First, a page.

Thursday, April 08, 2010


The following op ed is being published in today's Emporia Gazette.  The local school board and superintendent are not happy with me.  They're dragging out the heavy ammo (statistics) to prove they are absolutely essential to the well being of every Emporia family. 

I'm not buying the party line. 

The op ed follows:

At a recent eggs and issues forum I was asked if I was going to behave. What else could I do? I behaved…. grudgingly. I did have question or two or ten, but I just sat there, rehearsing the lyrics from an old “Kiss Me Kate” tune:

“Oh, why can’t you behave?
Why can’t you be good?
And do just what you should?”

I understand the Board’s displeasure with someone like me. No one likes being around a guy with a pin in has hand, particularly when they’re carrying a string of balloons themselves. I get the message. Why afflict the comfortable when what they’re really looking for is comfort and assurance?

But, it’s about two weeks past Eggs and Issues, and I’m in a misbehavin’ mood again.

What have I learned? If I’m to believe the Excel spreadsheets, line charts, and bar graphs there is a direct correlation between money and quality of output in education. Test scores here have improved and, until recently, funding levels have also increased. About the only way to complete the syllogism would be to conclude that more money means a better education or that less money equals an inferior education.

I suppose I should blindly trust the data.

Mark Twain was fond of saying, “There are lies, damned lies, and then there are statistics.” I think he was right. Numbers can be used to prove almost anything. I suspect that, given time, I could offer convincing proof that Jell-O is one of the prime causes of death in this country. After all, most of us will die in hospitals and most of us will ingest an inordinate amount of Jell-O while we’re there. What other conclusion could one draw?

Every time I hear some expert tout the numbers I get a sick feeling in the pit of my gut. The Board of Education cites numbers. Well, two can play that game. For every number they present I see scores of others that lead down a different path. For example, the most recent (2006) assessment tests conducted by the Program for International Student Assessment (PISA) seem to indicate we have a serious problem. Over 400,000 students from 57 countries were tested. In the area of science, students from Finland had the highest score, an average of 563. The Estonians weren’t far behind, at 531.Slovenia did pretty well (519), as did the Czech Republic (513). Where did the U.S. rank? Statistically tied with Latvia and a couple of points better than Lithuania. The results in mathematics were every bit as alarming. Finnish students averaged 548. Estonians averaged 515. Slovenians averaged 504. American students averaged 474, a bit better than the Croatians.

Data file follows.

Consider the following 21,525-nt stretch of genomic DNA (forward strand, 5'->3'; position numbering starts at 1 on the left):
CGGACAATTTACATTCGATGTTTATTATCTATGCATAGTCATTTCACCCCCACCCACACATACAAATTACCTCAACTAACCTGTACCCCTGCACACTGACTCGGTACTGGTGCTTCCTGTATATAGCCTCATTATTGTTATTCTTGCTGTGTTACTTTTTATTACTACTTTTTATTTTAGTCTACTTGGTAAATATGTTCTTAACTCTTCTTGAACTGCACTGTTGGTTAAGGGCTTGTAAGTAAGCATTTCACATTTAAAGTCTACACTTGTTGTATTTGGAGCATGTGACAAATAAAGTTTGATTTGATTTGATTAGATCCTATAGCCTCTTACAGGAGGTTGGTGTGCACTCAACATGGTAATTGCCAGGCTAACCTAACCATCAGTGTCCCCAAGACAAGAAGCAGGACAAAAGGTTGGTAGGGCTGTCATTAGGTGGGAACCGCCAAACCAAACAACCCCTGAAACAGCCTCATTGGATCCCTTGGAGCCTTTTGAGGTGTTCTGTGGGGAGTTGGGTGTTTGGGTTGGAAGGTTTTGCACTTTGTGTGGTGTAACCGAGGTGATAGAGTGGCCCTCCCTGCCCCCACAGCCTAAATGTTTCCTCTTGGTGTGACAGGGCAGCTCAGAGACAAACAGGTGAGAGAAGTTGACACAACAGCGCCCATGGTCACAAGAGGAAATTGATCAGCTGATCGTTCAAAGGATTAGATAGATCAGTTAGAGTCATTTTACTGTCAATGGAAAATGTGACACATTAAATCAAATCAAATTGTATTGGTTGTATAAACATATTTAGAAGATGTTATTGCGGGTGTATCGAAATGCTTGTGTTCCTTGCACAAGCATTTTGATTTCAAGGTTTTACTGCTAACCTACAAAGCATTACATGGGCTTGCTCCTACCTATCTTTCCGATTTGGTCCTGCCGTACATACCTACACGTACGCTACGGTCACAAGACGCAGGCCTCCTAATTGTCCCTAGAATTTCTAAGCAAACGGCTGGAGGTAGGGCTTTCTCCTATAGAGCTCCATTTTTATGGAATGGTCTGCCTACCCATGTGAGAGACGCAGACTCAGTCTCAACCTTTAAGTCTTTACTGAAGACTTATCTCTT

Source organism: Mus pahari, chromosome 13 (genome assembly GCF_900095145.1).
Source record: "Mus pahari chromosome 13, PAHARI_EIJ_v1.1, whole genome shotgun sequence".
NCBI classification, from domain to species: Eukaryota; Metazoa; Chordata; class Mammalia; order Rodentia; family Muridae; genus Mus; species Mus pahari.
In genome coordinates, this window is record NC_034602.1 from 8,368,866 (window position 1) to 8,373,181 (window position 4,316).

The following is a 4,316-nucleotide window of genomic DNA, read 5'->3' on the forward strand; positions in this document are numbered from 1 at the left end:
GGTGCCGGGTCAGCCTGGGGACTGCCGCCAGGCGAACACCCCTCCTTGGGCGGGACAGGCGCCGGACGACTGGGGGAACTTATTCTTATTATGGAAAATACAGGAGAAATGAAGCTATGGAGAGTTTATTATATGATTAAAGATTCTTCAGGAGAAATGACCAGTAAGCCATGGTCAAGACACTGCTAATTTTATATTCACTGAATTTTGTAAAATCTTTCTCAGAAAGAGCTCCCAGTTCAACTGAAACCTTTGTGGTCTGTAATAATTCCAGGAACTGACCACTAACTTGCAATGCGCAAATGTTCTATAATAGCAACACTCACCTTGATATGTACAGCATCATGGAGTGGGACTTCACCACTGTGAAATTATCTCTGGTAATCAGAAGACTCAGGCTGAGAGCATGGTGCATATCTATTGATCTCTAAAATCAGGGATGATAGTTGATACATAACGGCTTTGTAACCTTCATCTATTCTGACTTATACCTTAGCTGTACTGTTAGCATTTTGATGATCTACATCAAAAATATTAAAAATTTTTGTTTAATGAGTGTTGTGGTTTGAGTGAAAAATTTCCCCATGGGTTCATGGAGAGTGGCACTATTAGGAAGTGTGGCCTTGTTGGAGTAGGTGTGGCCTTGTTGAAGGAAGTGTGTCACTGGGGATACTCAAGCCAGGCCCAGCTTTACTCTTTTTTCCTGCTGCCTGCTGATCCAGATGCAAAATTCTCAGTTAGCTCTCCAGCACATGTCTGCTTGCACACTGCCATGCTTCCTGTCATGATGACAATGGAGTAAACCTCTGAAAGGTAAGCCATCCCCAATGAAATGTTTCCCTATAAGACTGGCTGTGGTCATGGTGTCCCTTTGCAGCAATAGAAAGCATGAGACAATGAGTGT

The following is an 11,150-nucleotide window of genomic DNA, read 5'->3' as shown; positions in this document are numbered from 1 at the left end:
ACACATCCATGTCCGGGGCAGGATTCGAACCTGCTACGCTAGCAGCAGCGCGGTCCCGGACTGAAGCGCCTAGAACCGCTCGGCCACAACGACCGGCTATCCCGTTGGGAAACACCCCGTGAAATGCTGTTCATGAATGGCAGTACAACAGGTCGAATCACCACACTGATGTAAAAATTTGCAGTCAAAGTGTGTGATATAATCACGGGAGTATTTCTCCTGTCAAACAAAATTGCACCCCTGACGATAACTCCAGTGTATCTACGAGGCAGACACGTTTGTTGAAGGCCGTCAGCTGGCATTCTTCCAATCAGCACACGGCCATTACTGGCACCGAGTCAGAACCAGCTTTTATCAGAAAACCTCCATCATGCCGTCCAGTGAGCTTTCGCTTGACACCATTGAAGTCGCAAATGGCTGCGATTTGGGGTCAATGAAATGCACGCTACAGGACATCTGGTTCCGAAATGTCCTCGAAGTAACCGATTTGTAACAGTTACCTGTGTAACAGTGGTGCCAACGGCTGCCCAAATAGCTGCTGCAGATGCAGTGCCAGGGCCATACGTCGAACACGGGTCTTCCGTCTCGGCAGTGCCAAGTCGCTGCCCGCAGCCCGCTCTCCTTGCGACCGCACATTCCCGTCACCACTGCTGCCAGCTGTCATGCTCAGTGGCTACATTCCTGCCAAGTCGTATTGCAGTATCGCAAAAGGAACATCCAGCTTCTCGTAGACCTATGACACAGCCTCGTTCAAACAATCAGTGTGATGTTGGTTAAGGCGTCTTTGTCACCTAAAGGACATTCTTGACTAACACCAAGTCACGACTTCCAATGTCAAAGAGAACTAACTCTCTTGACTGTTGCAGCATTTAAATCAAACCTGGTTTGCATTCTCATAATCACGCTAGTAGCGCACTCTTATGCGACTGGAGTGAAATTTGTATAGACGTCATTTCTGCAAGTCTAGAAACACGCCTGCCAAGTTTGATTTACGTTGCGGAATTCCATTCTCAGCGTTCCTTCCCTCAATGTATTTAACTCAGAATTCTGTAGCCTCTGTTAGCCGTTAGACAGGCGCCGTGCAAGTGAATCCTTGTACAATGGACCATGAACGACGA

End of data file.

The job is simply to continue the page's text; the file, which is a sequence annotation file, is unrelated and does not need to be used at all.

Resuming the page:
What do these results say? Do the Finns have more money to throw at education than we do? Are the Estonians and Slovenians cookin’ the books? Are their kids just naturally smarter than ours? The answer to all of the questions is a resounding “No!”

I realize that education is not a cost-neutral venture. But, I think it’s eminently fair for taxpayers to ask where their education dollars are going. In 1993 Thomas Sowell of the Hoover Institute asked where the money was going and found what most of us intuitively know. “A study of education expenditures in New York City found that less than $2,000 reached the classroom out of more than $6,000 spent per pupil.” Where was the money going? “Educational bureaucracies, both at boards of education and in the schools absorb much of the money spent to educate students.” This past Sunday the Kansas City Star revealed that while Missouri spends about 48% of its state budget on education, Kansas spends 65%. Further, Missouri spends far fewer dollars on its administrative costs of education than Kansas.

Of course, we all know that Emporia is a world away from New York or Missouri. There’s no rigid, top heavy bureaucracy here. Right?

I’ve been told that I have personal axes to grind. Not true! This is only personal to me because I care. I can only imagine how much more personal this is to the parents, students, and teachers of USD 253.

Is there a way out of the wilderness? Not without fundamental change. Things will never work as they should here until we scrap the top down, self-congratulatory management model we’re currently using.

Can we get there? I think so. It could begin by inverting the organizational pyramid, adopting a silo busting mentality, developing a lean staff structure, and finding ways to put that money directly into the classroom.

Granted, these seem to be small gestures. But, they would be steps in the right direction

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